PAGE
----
As Tim noted, the Reliant product line that serves the specialty market delivered record results and we also had solid results in the spares, service and upgrades side with the focus on maximizing the productivity and value of the installed base tools while supporting the high fab utilization levels in the industry. I continue to have confidence that CSBG will grow revenues consistently on an annual basis. Let me now hit the margins performance. Our September quarter gross margin was 46% right at the midpoint of our guided range. I just remind you that our gross margin can fluctuate quarter-to-quarter due to overall business levels along with customer and product mix.

The supply chain constraints discussed earlier have resulted in elevated costs broadly with freight and logistics costs continuing to be one of the biggest headwinds. Additionally, we currently have margin dilution from our new factory in Malaysia which is not yet operating at full capacity. We’ve included these costs in our December quarter guidance as we expect they will remain in the near future. Operating expenses for September were $586 million, a slight increase from the prior quarter.

We’ve continued to manage our expenses as we scale the company, with a strong focus on operational efficiencies while prioritizing R&D spending to deliver differentiated product portfolio that supports our customers technology roadmaps. September operating margin exceeded the midpoint of our guidance range at 32.4% or approximately $1.4 billion. Our non-GAAP tax rate for the quarter was 12.2%, generally in line with our expectations. And as we’ve noted in previous quarter calls, our tax rate may fluctuate from quarter to quarter, and you should expect the ongoing tax rate to be in the low teens level for the 2021 calendar year.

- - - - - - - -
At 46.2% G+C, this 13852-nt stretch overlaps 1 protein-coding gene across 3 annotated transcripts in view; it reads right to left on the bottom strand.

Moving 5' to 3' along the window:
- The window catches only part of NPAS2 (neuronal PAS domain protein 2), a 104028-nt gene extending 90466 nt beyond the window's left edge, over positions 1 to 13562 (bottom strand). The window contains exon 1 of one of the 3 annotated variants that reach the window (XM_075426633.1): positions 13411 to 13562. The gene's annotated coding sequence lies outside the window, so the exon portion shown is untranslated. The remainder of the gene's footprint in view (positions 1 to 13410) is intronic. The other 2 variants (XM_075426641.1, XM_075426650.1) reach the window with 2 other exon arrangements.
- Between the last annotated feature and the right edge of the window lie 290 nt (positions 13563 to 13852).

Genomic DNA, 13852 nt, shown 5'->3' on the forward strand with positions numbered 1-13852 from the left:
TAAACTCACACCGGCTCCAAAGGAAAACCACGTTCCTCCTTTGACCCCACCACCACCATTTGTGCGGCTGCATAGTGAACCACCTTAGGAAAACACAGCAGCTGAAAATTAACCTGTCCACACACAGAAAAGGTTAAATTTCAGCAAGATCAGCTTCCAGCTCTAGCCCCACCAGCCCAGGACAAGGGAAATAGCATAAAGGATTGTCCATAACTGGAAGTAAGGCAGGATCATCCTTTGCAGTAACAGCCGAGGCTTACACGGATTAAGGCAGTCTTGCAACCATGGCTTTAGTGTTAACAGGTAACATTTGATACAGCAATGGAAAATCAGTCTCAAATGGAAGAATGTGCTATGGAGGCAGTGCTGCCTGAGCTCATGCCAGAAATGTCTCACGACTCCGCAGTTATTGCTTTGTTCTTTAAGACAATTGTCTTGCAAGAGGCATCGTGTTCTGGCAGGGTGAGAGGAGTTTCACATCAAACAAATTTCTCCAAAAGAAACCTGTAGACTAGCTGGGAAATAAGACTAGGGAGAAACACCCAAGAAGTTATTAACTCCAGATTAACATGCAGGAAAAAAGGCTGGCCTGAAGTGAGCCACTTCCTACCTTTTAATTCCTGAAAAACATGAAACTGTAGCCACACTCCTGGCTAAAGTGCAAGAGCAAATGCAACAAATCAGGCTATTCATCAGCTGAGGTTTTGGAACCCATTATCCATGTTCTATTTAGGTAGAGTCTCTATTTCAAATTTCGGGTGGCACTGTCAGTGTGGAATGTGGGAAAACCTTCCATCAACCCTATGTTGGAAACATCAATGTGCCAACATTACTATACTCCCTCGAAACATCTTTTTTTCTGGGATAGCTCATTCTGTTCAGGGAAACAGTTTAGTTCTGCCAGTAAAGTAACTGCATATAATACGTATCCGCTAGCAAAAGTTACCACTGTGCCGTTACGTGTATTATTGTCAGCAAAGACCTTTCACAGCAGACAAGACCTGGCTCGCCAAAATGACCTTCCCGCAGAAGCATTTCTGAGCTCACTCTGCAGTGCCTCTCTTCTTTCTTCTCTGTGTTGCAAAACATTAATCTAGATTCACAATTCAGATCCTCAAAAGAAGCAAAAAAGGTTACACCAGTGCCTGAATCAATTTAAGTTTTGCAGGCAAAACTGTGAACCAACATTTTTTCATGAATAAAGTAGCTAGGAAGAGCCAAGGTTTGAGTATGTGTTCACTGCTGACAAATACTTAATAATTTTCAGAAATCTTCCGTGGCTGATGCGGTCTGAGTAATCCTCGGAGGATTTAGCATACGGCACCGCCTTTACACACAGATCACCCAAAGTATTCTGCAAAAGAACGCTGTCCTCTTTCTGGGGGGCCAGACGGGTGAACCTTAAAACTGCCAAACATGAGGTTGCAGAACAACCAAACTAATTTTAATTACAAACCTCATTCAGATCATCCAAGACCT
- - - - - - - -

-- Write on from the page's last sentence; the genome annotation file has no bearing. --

We continue to monitor potential tax changes under consideration in the United States, but we’ve not reflected the impact of any potential changes in our financial models at this point. Other income and expense came in for the quarter at $36 million in expense. This amount is higher than prior quarter due to an unrealized gain we had in June for one of our private equity investments partially offset by lower interest expense in the September quarter as a result of the payoffs of our 2021 notes last quarter. And just to note, OI&E is subject to market-related volatility that could cause a difference from our typical run rate.

We were active in our buybacks during the September quarter allocating over $1.2 billion towards share repurchases. We deployed this cash and a combination of open market repurchases as well as an accelerated share repurchase program. This ASR will continue to execute in the December quarter. In addition, we paid $185 million in dividends in the quarter. I’d also like to highlight that in August we announced a 15% increase in our quarterly dividend, growing it from $1.30 to $1.50 per share which was paid in October. We’re tracking very well to our capital return plans with returns of over 100% of our free cash flow year-to-date in calendar year 2021.

Diluted earnings per share for the September quarter was $8.36, above the midpoint of the guidance range. The diluted share count balance was down slightly from the June quarter level coming in at 143 million shares, generally in line with our expectations. Let me now shift to the balance sheet. Cash and short-term investments including restricted cash totaled $4.9 billion, which was down from the prior quarter. The decrease in cash is attributed to the capital return activities that I described earlier. Additionally, the timing of shipments and resulting impact on accounts receivable as well as an increase in our inventory balance consumed cash in the quarter.